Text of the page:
The Fiscal Effects of Repealing the Affordable Care Act
61 Pages Posted: 12 Jul 2018
Date Written: 04/04/2017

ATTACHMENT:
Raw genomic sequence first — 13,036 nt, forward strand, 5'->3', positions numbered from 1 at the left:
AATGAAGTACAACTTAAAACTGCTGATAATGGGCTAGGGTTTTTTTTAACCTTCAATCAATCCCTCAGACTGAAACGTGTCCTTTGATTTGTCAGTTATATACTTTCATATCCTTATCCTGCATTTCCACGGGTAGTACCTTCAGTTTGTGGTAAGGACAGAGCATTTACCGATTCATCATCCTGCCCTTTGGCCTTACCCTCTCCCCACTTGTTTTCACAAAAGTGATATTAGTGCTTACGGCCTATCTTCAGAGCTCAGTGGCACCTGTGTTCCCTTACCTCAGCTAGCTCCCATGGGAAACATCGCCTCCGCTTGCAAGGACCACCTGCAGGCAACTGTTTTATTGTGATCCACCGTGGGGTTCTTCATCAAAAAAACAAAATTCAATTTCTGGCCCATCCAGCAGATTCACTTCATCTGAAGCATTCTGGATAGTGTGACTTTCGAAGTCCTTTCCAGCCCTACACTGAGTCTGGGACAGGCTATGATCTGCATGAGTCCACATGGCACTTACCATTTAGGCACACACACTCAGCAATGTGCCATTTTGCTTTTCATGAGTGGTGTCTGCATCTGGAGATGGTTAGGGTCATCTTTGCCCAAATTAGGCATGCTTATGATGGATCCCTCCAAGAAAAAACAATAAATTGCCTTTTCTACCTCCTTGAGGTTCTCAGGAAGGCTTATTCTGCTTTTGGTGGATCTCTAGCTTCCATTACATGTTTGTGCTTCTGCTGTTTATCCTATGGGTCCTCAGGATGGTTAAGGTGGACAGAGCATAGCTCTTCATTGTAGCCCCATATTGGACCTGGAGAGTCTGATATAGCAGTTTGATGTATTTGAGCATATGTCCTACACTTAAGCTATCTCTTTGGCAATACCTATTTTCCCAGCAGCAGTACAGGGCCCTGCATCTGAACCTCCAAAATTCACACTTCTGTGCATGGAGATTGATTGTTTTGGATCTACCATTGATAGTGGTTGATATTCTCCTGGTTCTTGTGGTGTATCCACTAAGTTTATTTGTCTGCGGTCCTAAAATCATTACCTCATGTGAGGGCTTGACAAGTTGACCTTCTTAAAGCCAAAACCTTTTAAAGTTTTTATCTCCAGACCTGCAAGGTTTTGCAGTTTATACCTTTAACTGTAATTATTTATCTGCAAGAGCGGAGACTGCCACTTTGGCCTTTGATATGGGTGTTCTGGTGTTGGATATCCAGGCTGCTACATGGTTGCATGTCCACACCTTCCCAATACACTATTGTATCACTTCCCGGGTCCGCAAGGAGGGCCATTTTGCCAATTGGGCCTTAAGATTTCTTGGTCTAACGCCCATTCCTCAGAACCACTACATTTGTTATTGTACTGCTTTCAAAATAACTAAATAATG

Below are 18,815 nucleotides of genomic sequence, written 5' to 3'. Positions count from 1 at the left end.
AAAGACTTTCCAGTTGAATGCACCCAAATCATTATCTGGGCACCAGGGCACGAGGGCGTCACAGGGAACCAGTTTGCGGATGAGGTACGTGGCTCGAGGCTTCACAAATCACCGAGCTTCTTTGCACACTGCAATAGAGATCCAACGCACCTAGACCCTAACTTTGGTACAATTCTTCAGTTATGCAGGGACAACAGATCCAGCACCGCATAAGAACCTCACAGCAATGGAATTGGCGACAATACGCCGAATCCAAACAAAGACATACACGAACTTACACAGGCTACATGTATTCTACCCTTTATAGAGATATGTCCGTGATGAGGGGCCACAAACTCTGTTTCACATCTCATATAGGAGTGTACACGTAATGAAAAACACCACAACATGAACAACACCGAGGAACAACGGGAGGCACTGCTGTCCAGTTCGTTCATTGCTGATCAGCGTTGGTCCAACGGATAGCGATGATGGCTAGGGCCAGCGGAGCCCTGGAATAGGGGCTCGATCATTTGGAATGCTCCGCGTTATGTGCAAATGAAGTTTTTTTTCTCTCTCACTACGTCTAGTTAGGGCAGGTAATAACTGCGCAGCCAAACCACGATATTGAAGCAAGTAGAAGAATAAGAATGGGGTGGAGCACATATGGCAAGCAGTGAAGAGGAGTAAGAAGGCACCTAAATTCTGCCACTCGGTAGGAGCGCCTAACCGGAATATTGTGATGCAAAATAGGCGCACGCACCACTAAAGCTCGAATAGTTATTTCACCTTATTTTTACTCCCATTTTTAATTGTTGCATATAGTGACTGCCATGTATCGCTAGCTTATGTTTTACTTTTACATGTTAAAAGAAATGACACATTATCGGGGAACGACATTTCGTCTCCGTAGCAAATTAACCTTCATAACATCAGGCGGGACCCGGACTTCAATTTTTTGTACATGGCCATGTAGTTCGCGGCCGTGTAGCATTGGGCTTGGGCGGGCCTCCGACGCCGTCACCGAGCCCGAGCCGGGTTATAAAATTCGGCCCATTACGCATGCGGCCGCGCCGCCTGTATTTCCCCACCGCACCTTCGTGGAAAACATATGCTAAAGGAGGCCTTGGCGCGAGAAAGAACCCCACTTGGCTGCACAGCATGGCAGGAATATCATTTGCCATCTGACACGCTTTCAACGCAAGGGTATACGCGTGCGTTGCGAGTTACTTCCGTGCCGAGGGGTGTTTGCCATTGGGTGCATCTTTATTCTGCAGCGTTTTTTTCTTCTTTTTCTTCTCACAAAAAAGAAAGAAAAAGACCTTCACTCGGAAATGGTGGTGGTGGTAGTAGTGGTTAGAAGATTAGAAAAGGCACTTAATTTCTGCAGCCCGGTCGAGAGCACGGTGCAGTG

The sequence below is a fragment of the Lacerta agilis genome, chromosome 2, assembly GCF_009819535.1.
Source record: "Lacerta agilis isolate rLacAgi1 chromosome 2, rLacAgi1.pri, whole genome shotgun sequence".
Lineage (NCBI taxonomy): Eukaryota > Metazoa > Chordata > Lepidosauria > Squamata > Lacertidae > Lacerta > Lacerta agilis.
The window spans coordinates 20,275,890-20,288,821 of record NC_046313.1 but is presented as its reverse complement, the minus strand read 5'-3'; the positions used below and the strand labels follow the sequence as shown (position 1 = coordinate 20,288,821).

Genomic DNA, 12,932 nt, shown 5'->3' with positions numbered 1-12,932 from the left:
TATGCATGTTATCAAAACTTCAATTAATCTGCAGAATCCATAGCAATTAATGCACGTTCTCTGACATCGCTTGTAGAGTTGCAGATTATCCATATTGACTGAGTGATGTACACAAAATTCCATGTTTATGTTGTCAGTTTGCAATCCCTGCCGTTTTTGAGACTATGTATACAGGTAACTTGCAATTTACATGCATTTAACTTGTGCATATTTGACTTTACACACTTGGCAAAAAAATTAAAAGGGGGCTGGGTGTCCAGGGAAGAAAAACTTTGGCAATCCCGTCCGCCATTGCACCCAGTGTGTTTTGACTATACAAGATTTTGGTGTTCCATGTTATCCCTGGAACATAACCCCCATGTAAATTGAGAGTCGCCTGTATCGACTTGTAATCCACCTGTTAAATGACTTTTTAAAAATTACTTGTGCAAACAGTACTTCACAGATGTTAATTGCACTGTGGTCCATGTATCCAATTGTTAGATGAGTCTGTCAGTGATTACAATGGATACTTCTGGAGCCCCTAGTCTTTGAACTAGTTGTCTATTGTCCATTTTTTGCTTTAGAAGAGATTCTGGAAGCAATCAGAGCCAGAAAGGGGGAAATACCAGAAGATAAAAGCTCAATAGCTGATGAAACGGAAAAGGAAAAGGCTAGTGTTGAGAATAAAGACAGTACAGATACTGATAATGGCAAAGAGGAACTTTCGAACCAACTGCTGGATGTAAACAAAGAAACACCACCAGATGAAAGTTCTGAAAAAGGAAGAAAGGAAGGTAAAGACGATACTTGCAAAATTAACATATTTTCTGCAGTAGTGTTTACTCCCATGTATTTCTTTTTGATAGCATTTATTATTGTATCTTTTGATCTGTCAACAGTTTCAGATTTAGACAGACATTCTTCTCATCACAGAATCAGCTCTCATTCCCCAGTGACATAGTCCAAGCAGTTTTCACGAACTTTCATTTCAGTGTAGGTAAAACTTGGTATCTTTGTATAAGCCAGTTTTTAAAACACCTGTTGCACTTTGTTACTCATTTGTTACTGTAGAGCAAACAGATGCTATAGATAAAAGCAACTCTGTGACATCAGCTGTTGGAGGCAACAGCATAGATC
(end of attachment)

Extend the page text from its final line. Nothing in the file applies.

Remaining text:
Repealing the Affordable Care Act (ACA), considered separately from its possible replacement, would substantially reduce future federal budget deficits. The amount of projected deficit reduction varies greatly according to variables such as the effective dates for key repeal provisions, which provisions are repealed, assumptions for health insurance enrollment, and assumptions for legislative behavior in the absence of repeal legislation (see figure ES1 and table ES1). To date, the ACA has failed to produce its initially projected fiscal benefits, primarily because many of its financing provisions have not been implemented as initially enacted. ACA repeal will improve the federal fiscal outlook irrespective of whether the ACAs Medicare cost-containment provisions are included among those repealed, but repealing these would accelerate Medicare Hospital Insurance trust fund depletion. Repeal, effective in 2018, of the ACAs various spending and tax increases is expected to reduce federal deficits by a combined $586 billion through 2026, with plausible outcomes ranging from $228 billion to $1.07 trillion in net deficit reduction. The higher deficit reduction estimates arise primarily in scenarios that recognize that many of the ACAs tax increases are not currently being implemented. Although Congressional Budget Office projections must assume these taxes will produce substantial future revenue, their implementation is highly uncertain even in the absence of ACA repeal. Replacement provisions that add as much to federal deficits as the more conservative estimates of the savings from repeal run the risk of perpetuating the fiscal damage caused by the ACA. At the same time, the fiscal benefits of repeal are reasonably likely to exceed those estimated under Congresss current scorekeeping rules. This conclusion suggests that even repeal legislation that is scored as budget neutral could, in practical effect, achieve substantial fiscal corrections. For example, although CBO scored the American Health Care Act (AHCA) as reducing projected federal budget deficits by $337 billion from 2017 to 2026, it is plausible on the one hand that it might be approximately budget neutral (slightly reducing total deficits by $42 billion), or on the other hand that it could reduce 10-year deficits by as much as $657 billion (see figure ES2 and table ES2).
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